The 10,000-hour rule and how true it really is

February 16, 2017

 

In my soon-to-be-published ebook Music Practice Decoded. The Psychology of Getting Brilliant in Music I write about the famous 10,000-hour rule, deliberate practice, and recent research on this subject.

 

In 1993, Anders Ericsson and his colleagues presented data from several studies of people who had achieved mastery in various fields, including music. Ten thousand hours seemed the necessary amount of training time so as to reach the level of expert performance in any skill. Defined was not only the mere quantity of practice, but also its quality – in other words not just the number of hours spent on playing the instrument, but rather what is called 'deliberate practice'.

Sometimes also referred to as 'deep practice', it is goal-oriented, effortful, and structured. It seems to be the kind of practice most common among advanced classical music students, although it should be noted that many excellent non-classical musicians seem to refrain from practicing this way.

 

[...]

 

Since Ericsson first published results of the research on deliberate practice, the phenomenon of the 10,000-hour rule has inspired numerous books whose aim was to convince readers they can become experts in nearly whatever they want if they start working hard. Having for the motto “Practice, practice, practice,” they either present deliberate practice as the sole means necessary to achieve mastery in anything or overemphasize its role in becoming an expert, showing other elements as supplements without greater meaning for ultimate outcome if one does not invest the mentioned amount of time in proper training.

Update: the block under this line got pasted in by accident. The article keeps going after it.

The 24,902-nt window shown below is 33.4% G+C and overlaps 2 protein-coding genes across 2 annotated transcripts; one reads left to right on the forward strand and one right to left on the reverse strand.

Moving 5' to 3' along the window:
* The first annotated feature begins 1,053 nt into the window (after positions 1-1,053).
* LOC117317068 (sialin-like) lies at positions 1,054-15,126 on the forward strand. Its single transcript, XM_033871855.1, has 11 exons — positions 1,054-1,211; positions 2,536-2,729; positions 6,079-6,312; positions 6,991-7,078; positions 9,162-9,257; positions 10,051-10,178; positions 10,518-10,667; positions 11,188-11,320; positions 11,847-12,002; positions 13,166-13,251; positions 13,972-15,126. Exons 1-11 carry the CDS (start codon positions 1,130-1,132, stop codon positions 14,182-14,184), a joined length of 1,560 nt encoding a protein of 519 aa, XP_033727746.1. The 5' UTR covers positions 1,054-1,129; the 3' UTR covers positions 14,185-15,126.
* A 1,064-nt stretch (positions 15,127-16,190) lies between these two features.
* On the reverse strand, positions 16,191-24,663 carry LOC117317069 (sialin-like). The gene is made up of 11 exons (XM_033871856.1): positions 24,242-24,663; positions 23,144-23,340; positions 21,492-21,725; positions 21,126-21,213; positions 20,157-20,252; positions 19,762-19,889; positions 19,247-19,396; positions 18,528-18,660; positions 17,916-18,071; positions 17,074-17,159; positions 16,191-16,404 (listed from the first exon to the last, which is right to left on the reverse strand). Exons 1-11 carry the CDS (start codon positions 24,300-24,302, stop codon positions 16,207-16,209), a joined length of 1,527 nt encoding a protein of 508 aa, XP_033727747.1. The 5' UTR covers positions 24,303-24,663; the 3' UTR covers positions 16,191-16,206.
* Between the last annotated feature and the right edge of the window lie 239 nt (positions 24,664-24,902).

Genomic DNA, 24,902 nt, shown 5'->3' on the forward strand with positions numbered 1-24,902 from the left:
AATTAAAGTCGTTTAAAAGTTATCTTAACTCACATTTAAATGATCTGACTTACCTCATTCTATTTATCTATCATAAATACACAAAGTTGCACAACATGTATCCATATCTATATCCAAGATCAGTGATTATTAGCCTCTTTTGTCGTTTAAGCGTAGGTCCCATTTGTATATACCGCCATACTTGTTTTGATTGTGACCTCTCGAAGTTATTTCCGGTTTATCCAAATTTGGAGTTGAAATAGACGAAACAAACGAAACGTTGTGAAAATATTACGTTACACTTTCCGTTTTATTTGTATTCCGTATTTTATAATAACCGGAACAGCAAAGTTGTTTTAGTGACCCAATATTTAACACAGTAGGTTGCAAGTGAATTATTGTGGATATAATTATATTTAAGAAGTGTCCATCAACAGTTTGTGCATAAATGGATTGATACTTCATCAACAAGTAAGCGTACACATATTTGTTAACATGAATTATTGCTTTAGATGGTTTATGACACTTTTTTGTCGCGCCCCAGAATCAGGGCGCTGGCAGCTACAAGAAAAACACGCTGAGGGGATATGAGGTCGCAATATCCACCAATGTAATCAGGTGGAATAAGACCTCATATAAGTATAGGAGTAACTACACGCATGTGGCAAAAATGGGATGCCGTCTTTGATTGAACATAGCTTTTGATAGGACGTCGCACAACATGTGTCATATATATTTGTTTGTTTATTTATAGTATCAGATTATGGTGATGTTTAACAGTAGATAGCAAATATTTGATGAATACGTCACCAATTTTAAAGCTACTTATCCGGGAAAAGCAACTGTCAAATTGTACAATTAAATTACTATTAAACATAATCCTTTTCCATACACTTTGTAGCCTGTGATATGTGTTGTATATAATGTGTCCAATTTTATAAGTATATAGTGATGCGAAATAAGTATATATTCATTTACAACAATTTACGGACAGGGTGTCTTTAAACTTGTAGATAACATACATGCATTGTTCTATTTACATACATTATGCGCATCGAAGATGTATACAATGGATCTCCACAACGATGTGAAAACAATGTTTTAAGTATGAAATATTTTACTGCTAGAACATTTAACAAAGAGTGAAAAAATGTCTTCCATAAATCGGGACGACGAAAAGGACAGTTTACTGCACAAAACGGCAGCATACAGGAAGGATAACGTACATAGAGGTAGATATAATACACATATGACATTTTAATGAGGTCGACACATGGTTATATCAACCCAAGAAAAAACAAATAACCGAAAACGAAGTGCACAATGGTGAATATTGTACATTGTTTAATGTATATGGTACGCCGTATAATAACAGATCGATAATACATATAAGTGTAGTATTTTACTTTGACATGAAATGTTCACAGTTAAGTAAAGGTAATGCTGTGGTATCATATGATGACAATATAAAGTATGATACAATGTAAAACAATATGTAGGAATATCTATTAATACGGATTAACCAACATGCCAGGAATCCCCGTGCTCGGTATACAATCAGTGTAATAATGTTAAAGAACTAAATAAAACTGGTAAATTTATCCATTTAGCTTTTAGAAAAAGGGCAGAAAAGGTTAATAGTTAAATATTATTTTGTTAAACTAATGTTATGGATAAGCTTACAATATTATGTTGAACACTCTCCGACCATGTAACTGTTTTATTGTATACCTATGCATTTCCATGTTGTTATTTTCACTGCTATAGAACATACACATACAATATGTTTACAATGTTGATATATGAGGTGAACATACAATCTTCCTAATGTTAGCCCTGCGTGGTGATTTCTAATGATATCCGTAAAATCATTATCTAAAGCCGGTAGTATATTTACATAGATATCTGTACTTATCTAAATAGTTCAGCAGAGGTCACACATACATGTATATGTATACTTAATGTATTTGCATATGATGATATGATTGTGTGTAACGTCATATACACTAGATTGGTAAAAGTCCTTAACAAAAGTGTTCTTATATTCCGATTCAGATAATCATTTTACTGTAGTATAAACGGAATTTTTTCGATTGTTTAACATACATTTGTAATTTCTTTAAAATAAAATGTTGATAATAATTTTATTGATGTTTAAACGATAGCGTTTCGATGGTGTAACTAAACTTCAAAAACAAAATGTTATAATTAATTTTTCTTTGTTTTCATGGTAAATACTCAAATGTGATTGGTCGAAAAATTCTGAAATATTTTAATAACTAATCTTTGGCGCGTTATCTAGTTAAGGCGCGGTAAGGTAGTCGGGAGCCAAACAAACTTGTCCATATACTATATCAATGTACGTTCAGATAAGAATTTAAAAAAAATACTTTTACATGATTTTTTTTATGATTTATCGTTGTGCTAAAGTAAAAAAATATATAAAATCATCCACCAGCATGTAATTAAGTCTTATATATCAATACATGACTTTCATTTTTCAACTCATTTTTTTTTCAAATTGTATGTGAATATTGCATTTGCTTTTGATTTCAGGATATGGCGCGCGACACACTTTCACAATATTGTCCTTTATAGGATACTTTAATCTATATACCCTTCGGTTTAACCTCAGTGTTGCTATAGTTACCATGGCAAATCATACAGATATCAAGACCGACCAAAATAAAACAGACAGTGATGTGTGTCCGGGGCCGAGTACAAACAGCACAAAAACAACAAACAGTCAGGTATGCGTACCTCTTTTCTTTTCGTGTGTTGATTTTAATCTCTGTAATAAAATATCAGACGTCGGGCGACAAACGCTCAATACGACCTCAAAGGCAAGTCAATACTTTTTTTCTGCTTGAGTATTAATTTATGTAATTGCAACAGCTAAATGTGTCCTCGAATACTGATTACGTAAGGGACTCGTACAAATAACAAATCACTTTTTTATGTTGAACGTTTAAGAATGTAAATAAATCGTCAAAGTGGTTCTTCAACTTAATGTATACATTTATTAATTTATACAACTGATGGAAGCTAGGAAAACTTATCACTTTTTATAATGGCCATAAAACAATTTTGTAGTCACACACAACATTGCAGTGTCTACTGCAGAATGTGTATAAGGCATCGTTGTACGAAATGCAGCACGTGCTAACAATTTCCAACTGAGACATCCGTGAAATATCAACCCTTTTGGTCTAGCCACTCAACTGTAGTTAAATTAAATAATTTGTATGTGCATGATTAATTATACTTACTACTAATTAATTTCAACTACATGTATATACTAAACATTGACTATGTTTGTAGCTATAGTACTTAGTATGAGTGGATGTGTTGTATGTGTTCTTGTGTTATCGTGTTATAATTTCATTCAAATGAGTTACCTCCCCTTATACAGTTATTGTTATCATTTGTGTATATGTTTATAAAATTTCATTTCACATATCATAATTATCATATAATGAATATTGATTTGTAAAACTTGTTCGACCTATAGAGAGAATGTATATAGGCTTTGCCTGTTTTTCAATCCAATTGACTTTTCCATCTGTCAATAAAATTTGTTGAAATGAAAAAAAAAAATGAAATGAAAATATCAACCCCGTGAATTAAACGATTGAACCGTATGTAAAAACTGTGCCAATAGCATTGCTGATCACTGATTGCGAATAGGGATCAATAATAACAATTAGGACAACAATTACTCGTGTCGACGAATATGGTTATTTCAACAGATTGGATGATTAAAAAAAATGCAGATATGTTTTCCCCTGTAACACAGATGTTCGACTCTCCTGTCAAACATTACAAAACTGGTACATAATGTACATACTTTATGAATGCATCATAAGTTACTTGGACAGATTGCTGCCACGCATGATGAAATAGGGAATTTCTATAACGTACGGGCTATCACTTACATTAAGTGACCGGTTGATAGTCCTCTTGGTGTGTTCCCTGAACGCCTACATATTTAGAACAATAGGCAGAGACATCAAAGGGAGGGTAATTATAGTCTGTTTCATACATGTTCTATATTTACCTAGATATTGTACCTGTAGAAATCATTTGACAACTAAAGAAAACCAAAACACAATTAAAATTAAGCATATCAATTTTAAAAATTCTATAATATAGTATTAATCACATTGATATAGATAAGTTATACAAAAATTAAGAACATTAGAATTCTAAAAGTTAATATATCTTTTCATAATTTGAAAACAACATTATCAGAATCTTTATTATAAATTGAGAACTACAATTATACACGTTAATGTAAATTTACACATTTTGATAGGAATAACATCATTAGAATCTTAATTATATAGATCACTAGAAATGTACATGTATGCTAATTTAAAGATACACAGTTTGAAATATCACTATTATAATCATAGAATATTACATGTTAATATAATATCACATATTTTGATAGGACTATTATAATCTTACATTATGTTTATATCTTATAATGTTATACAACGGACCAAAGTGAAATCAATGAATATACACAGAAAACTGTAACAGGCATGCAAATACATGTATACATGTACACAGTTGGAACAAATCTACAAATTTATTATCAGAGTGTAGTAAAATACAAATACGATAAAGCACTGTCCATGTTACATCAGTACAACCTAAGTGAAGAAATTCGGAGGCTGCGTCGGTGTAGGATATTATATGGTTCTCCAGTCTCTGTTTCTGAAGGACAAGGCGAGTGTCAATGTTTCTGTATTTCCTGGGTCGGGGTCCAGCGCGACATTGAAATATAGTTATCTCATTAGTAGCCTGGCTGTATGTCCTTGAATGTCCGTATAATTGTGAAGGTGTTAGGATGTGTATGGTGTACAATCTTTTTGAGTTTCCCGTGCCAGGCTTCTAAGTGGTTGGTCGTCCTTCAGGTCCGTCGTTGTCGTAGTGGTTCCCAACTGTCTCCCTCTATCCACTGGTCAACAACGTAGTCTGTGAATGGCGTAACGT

However, research shows that there can be considerable differences in the time spent on deliberate practice between individuals who perform at the same level. David Hambrick and his colleagues have tested the 10,000-hour rule in music and chess – the two most studied domains in expertise research. They found that “[o]n average across studies, deliberate practice explained about 30% of the reliable variance in music performance, leaving about 70% unexplained (…),” (1) which means that other factors, for example the individual's intelligence, personality, or the age at which one started learning a complex skill are likely to contribute considerably to the level of skill attained. Further research in this area is still required . What is clear though, is the fact that deliberate practice does not suffice to explain why somebody becomes an expert and somebody else does not.

 

(1) Hambrick, D. Z., Oswald, F. L., Altmann, E. M., Meinz, E. J., Gobet, F., Campitelli, G., Deliberate practice: Is that all it takes to become an expert?, in: Intelligence, Vol. 45 (Acquire Expertise: Ability, Practice and Other Influences), July - August 2014, 40

 

More about practice and how you can make it way better in my ebook - pre-orders and a free sample available in March!

 

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